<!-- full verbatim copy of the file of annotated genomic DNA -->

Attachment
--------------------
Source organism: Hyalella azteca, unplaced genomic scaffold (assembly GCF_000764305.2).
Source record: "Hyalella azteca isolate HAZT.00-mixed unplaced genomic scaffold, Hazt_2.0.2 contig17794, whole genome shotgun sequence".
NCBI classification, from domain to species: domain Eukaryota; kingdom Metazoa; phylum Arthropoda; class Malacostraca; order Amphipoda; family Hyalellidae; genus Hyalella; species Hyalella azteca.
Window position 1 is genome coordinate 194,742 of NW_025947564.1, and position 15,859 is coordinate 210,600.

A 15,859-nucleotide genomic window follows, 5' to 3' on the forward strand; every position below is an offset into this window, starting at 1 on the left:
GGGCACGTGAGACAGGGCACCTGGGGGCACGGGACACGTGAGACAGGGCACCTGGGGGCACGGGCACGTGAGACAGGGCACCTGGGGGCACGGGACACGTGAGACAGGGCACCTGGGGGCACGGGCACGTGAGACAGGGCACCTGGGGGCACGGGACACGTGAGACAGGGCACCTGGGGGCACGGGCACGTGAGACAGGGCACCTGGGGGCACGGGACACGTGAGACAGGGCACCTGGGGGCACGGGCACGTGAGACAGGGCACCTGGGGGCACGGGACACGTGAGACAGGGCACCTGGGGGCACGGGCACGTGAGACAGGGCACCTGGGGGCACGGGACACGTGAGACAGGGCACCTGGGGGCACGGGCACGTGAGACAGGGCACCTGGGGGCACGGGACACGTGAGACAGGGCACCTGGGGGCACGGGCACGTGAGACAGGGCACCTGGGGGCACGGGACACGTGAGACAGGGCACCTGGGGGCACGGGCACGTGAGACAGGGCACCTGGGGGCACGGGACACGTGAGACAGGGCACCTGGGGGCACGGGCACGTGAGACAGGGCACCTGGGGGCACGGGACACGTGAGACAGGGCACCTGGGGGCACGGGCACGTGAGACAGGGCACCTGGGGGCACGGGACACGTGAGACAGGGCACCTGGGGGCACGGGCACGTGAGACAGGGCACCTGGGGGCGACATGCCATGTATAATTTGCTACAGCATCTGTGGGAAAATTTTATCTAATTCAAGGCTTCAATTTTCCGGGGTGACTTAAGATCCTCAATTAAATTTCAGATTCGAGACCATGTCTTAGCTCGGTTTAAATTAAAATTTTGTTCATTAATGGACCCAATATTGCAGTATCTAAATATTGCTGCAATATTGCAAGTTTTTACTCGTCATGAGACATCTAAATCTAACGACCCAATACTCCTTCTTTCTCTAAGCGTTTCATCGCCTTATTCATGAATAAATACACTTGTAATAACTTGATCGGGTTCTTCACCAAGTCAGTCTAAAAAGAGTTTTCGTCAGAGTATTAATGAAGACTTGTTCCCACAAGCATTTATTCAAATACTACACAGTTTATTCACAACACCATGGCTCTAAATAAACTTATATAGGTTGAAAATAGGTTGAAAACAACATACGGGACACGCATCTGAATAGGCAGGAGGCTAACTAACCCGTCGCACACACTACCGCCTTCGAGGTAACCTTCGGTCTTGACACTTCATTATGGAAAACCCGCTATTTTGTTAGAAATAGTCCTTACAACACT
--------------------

Source organism: Hyalella azteca, unplaced genomic scaffold (assembly GCF_000764305.2).
Source record: "Hyalella azteca isolate HAZT.00-mixed unplaced genomic scaffold, Hazt_2.0.2 contig17794, whole genome shotgun sequence".
NCBI classification, from domain to species: domain Eukaryota; kingdom Metazoa; phylum Arthropoda; class Malacostraca; order Amphipoda; family Hyalellidae; genus Hyalella; species Hyalella azteca.
Window position 1 is genome coordinate 194,742 of NW_025947564.1, and position 15,859 is coordinate 210,600.

A 15,859-nucleotide genomic window follows, 5' to 3' on the forward strand; every position below is an offset into this window, starting at 1 on the left:
GGGCACGTGAGACAGGGCACCTGGGGGCACGGGACACGTGAGACAGGGCACCTGGGGGCACGGGCACGTGAGACAGGGCACCTGGGGGCACGGGACACGTGAGACAGGGCACCTGGGGGCACGGGCACGTGAGACAGGGCACCTGGGGGCACGGGACACGTGAGACAGGGCACCTGGGGGCACGGGCACGTGAGACAGGGCACCTGGGGGCACGGGACACGTGAGACAGGGCACCTGGGGGCACGGGCACGTGAGACAGGGCACCTGGGGGCACGGGACACGTGAGACAGGGCACCTGGGGGCACGGGCACGTGAGACAGGGCACCTGGGGGCACGGGACACGTGAGACAGGGCACCTGGGGGCACGGGCACGTGAGACAGGGCACCTGGGGGCACGGGACACGTGAGACAGGGCACCTGGGGGCACGGGCACGTGAGACAGGGCACCTGGGGGCACGGGACACGTGAGACAGGGCACCTGGGGGCACGGGCACGTGAGACAGGGCACCTGGGGGCACGGGACACGTGAGACAGGGCACCTGGGGGCACGGGCACGTGAGACAGGGCACCTGGGGGCACGGGACACGTGAGACAGGGCACCTGGGGGCACGGGCACGTGAGACAGGGCACCTGGGGGCACGGGACACGTGAGACAGGGCACCTGGGGGCACGGGCACGTGAGACAGGGCACCTGGGGGCGACATGCCATGTATAATTTGCTACAGCATCTGTGGGAAAATTTTATCTAATTCAAGGCTTCAATTTTCCGGGGTGACTTAAGATCCTCAATTAAATTTCAGATTCGAGACCATGTCTTAGCTCGGTTTAAATTAAAATTTTGTTCATTAATGGACCCAATATTGCAGTATCTAAATATTGCTGCAATATTGCAAGTTTTTACTCGTCATGAGACATCTAAATCTAACGACCCAATACTCCTTCTTTCTCTAAGCGTTTCATCGCCTTATTCATGAATAAATACACTTGTAATAACTTGATCGGGTTCTTCACCAAGTCAGTCTAAAAAGAGTTTTCGTCAGAGTATTAATGAAGACTTGTTCCCACAAGCATTTATTCAAATACTACACAGTTTATTCACAACACCATGGCTCTAAATAAACTTATATAGGTTGAAAATAGGTTGAAAACAACATACGGGACACGCATCTGAATAGGCAGGAGGCTAACTAACCCGTCGCACACACTACCGCCTTCGAGGTAACCTTCGGTCTTGACACTTCATTATGGAAAACCCGCTATTTTGTTAGAAATAGTCCTTACAACACT